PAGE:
GOP Rhetoric and the Difference between Q and N

06/28/2009 01:31 pm ET | Updated May 25, 2011

There is something about the criticisms levied toward President Obama on Iran that would be comical if they were not so serious. As protesters in Tehran have been met with the oppressive and brutal hand of its government, what is the proper tone that the president should strike? Should he be more strident in his opposition against the actions of the Iran government? Should he be more forceful in his rhetoric in support for the protestors?

I believe "timid" has been the popular word choice among the chattering class who want the president to embrace a more forceful approach on Iran.

"The President of the United States is supposed to lead the free world, not follow it," Sen. Lindsey Graham (R-S.C.) said on ABC. And Sen. Chuck Grassley (R-IA) told CNN that the president on Iran has "been timid and passive more than I would like."

Sen. John McCain, also criticized the president, for issuing a response, in McCain's opinion, "has not been enough." McCain, as many recall, famously joked while on the presidential campaign trail, "Bomb, bomb, bomb, bomb, bomb, Iran."

If the president is more forceful in his support of the protesters, what does that mean and how is it heard? Does it mean that the United States will be treated as liberators in Iran in the unlikely scenario of a new election, with different results and a different president, but same Supreme Leader?

Does it mean those words will be heard in Tehran in the confines of the current moment as most Americans will hear it? Or does it mean the president's forceful comments would be linked to the overthrow of the Shah in 1979 and the CIA-backed coup d'état that put the Shah in power in 1953?

I don't know exactly what is the right tone for Iran, I'm not certain anyone does. Regardless of the outcome between the protesters and the Iranian government, the United States is still facing three possible scenarios as it relates to Iran's nuclear ambitions: learn to live with it, diplomacy, or some type of military action.

It seems useless to advocate for a position that could escalate tension in a part of the world we still do not understand, from the exclusive lens of the US perspective. But there is a haunting familiarity emanating from this knowledgeable cluster of dissenters that is cause for concern.

The difference between an "n" and a "q" is all that separates the same individuals who were certain about Iraq--in some cases bombastically so--now leading the charge against the president that he's not tough enough with his rhetoric on Iran. Given where the US stands, or should I say bogged down in Iraq, calls for tougher rhetoric in Iran doesn't exactly come with the requisite credibility.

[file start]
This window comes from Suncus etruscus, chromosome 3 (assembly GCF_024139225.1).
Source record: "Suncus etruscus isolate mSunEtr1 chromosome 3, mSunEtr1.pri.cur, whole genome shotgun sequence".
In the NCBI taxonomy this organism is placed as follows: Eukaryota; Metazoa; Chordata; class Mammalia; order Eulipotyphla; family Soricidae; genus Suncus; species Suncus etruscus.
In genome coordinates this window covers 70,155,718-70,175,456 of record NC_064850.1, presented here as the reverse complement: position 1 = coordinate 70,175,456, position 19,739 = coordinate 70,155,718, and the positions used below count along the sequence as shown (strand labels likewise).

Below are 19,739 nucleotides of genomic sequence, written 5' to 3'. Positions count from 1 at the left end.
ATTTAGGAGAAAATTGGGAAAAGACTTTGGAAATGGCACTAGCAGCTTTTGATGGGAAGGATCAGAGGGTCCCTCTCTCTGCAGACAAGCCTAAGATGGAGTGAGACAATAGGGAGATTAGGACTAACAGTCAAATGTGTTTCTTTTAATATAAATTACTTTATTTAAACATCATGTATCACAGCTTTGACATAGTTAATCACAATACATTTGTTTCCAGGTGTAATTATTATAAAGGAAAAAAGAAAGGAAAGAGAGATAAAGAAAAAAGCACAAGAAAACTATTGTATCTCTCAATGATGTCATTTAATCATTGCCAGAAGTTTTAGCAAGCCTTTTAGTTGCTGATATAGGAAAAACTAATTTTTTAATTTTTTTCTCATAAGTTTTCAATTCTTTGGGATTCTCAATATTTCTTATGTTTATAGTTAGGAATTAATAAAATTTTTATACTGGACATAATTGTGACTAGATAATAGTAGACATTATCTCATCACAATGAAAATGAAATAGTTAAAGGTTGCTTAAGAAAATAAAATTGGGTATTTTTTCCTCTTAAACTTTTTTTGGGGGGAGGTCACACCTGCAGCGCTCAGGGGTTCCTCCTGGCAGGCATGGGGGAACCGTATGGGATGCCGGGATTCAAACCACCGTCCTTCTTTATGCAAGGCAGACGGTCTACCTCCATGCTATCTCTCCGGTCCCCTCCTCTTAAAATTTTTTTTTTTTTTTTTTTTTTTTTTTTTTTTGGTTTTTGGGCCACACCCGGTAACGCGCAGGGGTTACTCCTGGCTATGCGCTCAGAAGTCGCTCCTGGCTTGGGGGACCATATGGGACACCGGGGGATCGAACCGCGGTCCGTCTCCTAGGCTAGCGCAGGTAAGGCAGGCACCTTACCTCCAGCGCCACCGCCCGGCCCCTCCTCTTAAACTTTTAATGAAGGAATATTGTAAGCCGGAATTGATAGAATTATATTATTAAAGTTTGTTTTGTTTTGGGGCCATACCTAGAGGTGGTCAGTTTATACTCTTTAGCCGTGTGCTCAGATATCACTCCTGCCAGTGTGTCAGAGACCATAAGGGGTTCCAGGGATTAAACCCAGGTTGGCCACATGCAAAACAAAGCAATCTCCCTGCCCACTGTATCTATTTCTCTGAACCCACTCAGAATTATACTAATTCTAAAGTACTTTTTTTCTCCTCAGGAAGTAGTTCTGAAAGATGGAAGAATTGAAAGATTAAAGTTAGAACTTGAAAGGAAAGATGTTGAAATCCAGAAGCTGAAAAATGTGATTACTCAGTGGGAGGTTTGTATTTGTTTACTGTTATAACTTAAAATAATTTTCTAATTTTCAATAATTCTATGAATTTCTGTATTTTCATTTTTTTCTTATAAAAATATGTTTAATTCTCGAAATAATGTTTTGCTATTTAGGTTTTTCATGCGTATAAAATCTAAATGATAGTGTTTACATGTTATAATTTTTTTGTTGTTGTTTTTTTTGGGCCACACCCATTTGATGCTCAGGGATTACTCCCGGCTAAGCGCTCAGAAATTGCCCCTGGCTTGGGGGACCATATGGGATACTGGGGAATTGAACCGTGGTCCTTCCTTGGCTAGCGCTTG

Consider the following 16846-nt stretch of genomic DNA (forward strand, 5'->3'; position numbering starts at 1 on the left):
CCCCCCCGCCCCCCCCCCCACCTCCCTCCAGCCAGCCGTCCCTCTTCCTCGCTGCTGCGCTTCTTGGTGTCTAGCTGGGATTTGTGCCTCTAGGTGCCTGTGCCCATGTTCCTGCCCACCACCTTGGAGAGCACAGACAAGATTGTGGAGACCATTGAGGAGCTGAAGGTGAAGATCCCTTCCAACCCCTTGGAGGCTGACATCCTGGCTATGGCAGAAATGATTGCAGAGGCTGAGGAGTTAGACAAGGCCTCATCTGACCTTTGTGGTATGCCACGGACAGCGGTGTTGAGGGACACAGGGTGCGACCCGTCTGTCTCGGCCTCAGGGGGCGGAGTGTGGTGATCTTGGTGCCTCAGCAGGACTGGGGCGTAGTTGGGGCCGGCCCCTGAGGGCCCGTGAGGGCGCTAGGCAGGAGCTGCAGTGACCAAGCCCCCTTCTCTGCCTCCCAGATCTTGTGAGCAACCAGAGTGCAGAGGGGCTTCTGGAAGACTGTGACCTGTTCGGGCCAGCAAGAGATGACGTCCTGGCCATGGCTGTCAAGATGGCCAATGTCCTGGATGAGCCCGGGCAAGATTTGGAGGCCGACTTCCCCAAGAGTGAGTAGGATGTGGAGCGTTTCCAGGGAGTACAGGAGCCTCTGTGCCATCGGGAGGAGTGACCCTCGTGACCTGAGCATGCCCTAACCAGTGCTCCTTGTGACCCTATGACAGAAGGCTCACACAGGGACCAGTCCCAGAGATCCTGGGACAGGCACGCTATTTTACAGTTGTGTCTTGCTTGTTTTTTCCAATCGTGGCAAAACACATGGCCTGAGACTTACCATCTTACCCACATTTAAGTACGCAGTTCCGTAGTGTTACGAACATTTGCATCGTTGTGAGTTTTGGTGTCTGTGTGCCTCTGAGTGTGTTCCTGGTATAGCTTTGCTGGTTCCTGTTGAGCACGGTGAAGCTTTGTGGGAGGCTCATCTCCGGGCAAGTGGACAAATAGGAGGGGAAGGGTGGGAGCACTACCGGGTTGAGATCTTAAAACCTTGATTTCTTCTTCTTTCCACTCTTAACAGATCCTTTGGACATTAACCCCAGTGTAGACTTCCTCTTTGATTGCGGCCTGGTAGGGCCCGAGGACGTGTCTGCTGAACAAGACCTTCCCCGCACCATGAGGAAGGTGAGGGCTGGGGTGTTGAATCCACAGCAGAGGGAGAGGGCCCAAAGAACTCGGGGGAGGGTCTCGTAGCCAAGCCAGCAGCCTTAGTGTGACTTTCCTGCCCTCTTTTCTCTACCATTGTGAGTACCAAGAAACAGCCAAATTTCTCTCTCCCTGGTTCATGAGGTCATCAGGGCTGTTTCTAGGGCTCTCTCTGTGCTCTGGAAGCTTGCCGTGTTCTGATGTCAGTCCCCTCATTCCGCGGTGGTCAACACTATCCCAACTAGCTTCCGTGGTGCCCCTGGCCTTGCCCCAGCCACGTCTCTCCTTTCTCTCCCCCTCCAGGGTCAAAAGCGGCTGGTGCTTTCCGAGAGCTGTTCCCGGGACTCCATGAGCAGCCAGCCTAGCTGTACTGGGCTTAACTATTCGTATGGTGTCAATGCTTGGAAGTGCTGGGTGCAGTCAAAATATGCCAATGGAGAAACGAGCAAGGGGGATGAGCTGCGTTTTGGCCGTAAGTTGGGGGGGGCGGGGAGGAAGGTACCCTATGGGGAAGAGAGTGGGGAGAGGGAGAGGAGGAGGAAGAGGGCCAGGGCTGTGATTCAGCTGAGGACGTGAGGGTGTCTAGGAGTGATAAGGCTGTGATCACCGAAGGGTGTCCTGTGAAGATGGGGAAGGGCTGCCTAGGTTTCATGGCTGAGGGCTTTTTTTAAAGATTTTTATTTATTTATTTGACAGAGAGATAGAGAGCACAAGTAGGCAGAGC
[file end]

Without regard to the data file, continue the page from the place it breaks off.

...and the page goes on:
If Democrats can be punished on national security issues for Vietnam, then surely some price must be exacted from the political party who led the charge toward the biggest foreign policy blunder in US history.

For my money, part of that price would include a large amount of skepticism when receiving from those espousing tougher rhetoric on countries located in the Middle East that possess advanced desires for nuclear capability.

There is a certain ironic absurdity associated with the aforementioned senators critical of President Obama. Their criticism seems harsher on the president for not escalating his rhetoric on Iran than they were with President George W. Bush as he escalated an unnecessary invasion and occupation in Iraq.

I share the criticism of others that Obama clings too close to the safe shores of the amorphous middle on a number of issues. But on Iran I think he is right to do so. Words matter, especially those coming from the world's largest military super power. Unlike those advocating for tougher language, the president must deal with whoever and whatever comes out this scenario in Iran.

What's the point of escalating the rhetoric if it is not going to lead to saber rattling? And if it is not going to lead to saber rattling it's merely the musings of a paper tiger.

Byron Williams is an Oakland pastor and syndicated columnist and blog-talk radio host. He is the author of Strip Mall Patriotism: Moral Reflections of the Iraq War. E-mail him at or visit his website: